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August 5, 2010

Oklahoma poised as unlikely same-sex battleground

Advocates buoyed by California marriage ruling

OKLAHOMA CITY — The landmark court decision overturning California's ban on same-sex marriage resulted in ripples across Oklahoma as supporters and opponents of same-sex marriage said the ruling could eventually have an impact on whether gay marriage will be legalized in Oklahoma and the rest of the country.

A federal judge's ruling Wednesday in California -- and a federal judge's decision last month in Massachusetts -- have made conservative Oklahoma in the middle of the country an unlikely battleground for gay marriage.
Longtime Broken Arrow couple Sharon Baldwin and Mary Bishop, who are the named plaintiffs challenging Oklahoma’s Constitutional amendment banning same-sex marriage, said California’s case does not carry any legal precedent in their own case. However, Baldwin said it shows “the tide is turning” and more judges could follow the lead of what has happened in California and Massachusetts.
On the other side of the issue, Michael L. Jestes, executive director of the Oklahoma Family Policy Council, which opposes same-sex marriage, said he is not surprised to hear the ruling Wednesday, and he urged opponents of same-sex marriage to get involved at the grassroots level because the debate likely will heat up in Oklahoma.
Although the U.S. district judge’s decision does not have a direct effect on pending legal challenges against Oklahoma’s same-sex marriage ban, Toby Jenkins, president of Oklahomans for Equality, said the news provides optimism that the state law could be changed one day.
Opposition, challenges remain
Jestes said California’s ruling is worrisome because he said it is ignoring the voice of the people who voted for Proposition 8.
“It is not mainstream America to redefine marriage,” he said. “I think that needs to be a state right, and this is the third time people (in California) have overwhelmingly spoken against redefining marriage, and it is the third time people have then tried to go around the corner to redefine marriage.
“It has faced us in the East and West,” he said referring court challenges in California and Massachusetts. “And it is only a matter of time before it come here to the middle (of the country).”
Oklahoma legal battle
“We hope judges across country, that for whatever reason are sympathetic, see there are legitimate reasons to rule in favor of us,” Baldwin said. “In our case, we are hoping our judge will look at transcript (from the California case).”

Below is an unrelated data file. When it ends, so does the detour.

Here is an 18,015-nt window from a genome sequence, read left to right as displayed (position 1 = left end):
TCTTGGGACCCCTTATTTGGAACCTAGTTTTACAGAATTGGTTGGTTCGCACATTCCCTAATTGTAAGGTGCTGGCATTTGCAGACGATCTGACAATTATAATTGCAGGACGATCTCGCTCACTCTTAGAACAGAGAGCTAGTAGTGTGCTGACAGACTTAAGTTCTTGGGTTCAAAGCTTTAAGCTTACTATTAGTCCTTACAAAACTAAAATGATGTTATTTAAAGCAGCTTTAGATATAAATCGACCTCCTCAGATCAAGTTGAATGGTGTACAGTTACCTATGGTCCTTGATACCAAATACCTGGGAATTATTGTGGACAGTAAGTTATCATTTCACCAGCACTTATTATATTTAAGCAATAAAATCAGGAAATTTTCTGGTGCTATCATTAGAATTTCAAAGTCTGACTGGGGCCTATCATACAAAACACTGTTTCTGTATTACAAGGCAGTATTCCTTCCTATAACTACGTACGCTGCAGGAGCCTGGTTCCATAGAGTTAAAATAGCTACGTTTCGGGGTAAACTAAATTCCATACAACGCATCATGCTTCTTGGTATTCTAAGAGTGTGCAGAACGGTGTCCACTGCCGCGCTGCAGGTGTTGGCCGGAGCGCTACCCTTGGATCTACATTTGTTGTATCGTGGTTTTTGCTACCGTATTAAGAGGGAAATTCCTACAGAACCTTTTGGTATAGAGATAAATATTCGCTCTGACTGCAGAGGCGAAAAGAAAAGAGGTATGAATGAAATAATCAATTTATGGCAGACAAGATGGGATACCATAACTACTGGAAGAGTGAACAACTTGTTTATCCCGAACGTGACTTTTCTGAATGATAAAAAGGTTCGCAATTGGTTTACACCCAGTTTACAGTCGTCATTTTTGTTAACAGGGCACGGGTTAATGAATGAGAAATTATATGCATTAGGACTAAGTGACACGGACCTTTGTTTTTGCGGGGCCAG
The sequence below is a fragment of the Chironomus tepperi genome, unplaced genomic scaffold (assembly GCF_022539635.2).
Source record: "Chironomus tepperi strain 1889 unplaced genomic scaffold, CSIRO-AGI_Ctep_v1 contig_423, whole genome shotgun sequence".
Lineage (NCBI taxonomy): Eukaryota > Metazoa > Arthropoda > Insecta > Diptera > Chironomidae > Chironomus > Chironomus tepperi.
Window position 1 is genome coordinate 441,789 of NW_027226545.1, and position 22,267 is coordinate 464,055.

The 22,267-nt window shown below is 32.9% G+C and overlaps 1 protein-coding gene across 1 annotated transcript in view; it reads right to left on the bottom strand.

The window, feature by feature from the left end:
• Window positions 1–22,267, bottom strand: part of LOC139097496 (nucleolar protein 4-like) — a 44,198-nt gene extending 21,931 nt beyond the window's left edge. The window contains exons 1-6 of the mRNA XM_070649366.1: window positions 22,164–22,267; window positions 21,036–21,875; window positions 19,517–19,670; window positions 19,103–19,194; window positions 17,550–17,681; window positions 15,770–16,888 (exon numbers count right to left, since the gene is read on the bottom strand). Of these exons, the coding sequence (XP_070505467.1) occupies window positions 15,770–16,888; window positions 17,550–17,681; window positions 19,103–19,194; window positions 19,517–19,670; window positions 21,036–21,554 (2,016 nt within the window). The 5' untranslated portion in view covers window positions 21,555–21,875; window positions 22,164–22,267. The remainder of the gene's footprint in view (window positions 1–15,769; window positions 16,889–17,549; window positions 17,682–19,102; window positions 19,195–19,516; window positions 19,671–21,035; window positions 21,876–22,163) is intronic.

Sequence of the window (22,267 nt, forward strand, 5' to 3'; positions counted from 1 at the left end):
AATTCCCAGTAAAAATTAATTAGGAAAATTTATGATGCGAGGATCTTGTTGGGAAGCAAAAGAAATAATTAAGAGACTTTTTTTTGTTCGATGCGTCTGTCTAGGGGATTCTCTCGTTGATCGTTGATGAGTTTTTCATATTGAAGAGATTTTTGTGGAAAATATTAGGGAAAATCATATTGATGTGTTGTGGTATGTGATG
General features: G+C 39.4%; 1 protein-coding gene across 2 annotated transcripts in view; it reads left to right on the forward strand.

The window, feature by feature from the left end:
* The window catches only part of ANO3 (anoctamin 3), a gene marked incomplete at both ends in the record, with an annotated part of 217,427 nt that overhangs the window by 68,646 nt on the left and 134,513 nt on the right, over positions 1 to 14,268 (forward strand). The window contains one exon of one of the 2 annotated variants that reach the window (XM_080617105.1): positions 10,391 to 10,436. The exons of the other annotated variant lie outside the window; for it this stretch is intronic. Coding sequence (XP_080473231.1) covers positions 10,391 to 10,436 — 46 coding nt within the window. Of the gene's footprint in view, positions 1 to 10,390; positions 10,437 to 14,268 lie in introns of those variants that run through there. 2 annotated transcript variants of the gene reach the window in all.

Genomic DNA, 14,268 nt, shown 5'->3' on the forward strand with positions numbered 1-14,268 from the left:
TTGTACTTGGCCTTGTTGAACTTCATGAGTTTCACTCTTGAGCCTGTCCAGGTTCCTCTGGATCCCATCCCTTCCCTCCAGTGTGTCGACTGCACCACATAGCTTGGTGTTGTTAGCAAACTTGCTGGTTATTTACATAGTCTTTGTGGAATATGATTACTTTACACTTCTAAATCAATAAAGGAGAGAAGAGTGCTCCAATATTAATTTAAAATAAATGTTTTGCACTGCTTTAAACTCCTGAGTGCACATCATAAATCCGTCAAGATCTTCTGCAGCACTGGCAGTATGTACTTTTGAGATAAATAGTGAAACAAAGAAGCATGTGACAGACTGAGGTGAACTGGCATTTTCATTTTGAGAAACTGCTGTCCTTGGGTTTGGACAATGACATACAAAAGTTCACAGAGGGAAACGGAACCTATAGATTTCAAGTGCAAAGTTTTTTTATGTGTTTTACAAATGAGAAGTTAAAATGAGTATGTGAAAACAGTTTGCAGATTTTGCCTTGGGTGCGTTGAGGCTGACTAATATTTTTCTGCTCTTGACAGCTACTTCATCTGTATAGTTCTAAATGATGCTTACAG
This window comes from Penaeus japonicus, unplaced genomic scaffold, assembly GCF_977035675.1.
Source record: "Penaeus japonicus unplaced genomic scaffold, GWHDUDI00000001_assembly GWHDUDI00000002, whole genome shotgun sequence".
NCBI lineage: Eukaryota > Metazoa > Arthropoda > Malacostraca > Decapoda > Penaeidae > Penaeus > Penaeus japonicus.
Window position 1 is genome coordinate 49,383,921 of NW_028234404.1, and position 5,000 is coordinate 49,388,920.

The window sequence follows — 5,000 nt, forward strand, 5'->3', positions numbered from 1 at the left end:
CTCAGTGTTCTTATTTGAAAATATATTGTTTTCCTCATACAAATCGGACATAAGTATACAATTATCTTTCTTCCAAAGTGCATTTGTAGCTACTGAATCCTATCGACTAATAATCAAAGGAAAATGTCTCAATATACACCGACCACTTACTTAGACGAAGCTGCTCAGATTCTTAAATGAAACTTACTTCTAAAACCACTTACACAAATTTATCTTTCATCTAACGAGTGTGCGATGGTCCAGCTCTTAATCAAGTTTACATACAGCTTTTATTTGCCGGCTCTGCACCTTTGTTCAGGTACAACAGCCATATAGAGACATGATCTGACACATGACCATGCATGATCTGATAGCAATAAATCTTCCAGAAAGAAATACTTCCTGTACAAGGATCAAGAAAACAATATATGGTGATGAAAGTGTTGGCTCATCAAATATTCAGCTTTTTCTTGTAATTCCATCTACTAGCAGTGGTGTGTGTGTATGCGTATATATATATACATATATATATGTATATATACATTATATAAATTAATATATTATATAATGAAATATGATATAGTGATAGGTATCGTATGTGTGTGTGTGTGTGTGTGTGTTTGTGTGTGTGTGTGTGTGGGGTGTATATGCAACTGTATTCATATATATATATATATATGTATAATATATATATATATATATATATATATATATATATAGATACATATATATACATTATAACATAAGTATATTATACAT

Baldwin and Bishop began their legal challenge in 2004 along with Sue and Gay Barton-Phillips, who now are separately challenging the federal Defense of Marriage Act since they are married unlike Baldwin and Bishop. In seeking to overturn the state’s ban, Bishop said they still are waiting for legal procedures to move forward after they amended their challenge last year to name different defendants.
Bishop said if left to the voters’ will, change in Oklahoma is very unlikely. That is why she said her goal is for her case, the California case or another one to eventually reach the U.S. Supreme Court.
 “People say it could never happen in Oklahoma, and if it is left to the majority vote it might never happen,” she said. “That is why we believe it up to courts to insure the rights of the minority are granted and upheld just as they were in the racial civil right’s movement. The rights of the minority can’t be left up to votes of the majority.”
One couple’s story
Oklahoma City residents Damon and Brad Hayes-Milligan traveled to California in September 2008 to do something they couldn’t do at home: Get married.
With California blocking same-sex marriage shortly after their marriage through the voter-approved passing of Proposition 8, the Oklahoma couple said they were thrilled Wednesday when a U.S. District court struck down the ban as unconstitutional.
“We are both very excited,” Damon said. “It shows the best fight is to fight with logic and thinking, and I think the logic and reasoning was very sound from the judge.”
California’s landmark decision did sent ripples across Oklahoma as supporters and opponents of same-sex marriage said the ruling could eventually have an impact on whether gay marriage will be legalized in Oklahoma and the rest of the country.
“For gay Oklahomans this is a positive for any state to have any form of (same-sex marriage) recognition,” Jenkins said. “It shows to us that people are becoming more comfortable about the visibility of gay couples and gay people being more socially accepted.”

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